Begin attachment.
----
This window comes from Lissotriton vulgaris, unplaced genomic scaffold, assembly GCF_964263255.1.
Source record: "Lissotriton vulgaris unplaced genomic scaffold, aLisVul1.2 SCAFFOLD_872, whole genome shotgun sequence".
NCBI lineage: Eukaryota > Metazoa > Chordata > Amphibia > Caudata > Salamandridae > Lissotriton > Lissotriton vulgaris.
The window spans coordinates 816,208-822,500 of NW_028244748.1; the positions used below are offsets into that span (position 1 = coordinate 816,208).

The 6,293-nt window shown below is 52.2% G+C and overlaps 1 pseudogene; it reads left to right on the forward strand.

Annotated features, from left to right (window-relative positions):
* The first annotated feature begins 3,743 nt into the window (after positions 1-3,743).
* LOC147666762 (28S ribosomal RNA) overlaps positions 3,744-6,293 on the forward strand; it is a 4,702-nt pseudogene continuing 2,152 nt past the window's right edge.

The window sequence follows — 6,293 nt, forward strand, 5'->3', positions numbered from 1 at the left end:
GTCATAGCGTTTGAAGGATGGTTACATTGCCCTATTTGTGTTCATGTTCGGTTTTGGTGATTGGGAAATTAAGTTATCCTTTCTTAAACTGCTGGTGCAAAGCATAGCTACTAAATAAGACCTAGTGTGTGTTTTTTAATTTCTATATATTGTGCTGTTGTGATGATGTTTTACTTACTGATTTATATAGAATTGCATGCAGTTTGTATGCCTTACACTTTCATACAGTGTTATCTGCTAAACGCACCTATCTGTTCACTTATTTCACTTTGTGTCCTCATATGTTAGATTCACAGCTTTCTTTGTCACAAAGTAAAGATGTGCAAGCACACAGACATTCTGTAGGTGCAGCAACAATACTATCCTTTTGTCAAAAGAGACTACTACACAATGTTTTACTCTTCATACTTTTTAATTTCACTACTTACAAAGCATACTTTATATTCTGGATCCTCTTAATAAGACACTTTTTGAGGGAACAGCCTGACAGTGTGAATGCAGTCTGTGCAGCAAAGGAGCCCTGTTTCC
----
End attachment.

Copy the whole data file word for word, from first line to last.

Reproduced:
This window comes from Lissotriton vulgaris, unplaced genomic scaffold, assembly GCF_964263255.1.
Source record: "Lissotriton vulgaris unplaced genomic scaffold, aLisVul1.2 SCAFFOLD_872, whole genome shotgun sequence".
NCBI lineage: Eukaryota > Metazoa > Chordata > Amphibia > Caudata > Salamandridae > Lissotriton > Lissotriton vulgaris.
The window spans coordinates 816,208-822,500 of NW_028244748.1; the positions used below are offsets into that span (position 1 = coordinate 816,208).

The 6,293-nt window shown below is 52.2% G+C and overlaps 1 pseudogene; it reads left to right on the forward strand.

Annotated features, from left to right (window-relative positions):
* The first annotated feature begins 3,743 nt into the window (after positions 1-3,743).
* LOC147666762 (28S ribosomal RNA) overlaps positions 3,744-6,293 on the forward strand; it is a 4,702-nt pseudogene continuing 2,152 nt past the window's right edge.

The window sequence follows — 6,293 nt, forward strand, 5'->3', positions numbered from 1 at the left end:
GTCATAGCGTTTGAAGGATGGTTACATTGCCCTATTTGTGTTCATGTTCGGTTTTGGTGATTGGGAAATTAAGTTATCCTTTCTTAAACTGCTGGTGCAAAGCATAGCTACTAAATAAGACCTAGTGTGTGTTTTTTAATTTCTATATATTGTGCTGTTGTGATGATGTTTTACTTACTGATTTATATAGAATTGCATGCAGTTTGTATGCCTTACACTTTCATACAGTGTTATCTGCTAAACGCACCTATCTGTTCACTTATTTCACTTTGTGTCCTCATATGTTAGATTCACAGCTTTCTTTGTCACAAAGTAAAGATGTGCAAGCACACAGACATTCTGTAGGTGCAGCAACAATACTATCCTTTTGTCAAAAGAGACTACTACACAATGTTTTACTCTTCATACTTTTTAATTTCACTACTTACAAAGCATACTTTATATTCTGGATCCTCTTAATAAGACACTTTTTGAGGGAACAGCCTGACAGTGTGAATGCAGTCTGTGCAGCAAAGGAGCCCTGTTTCC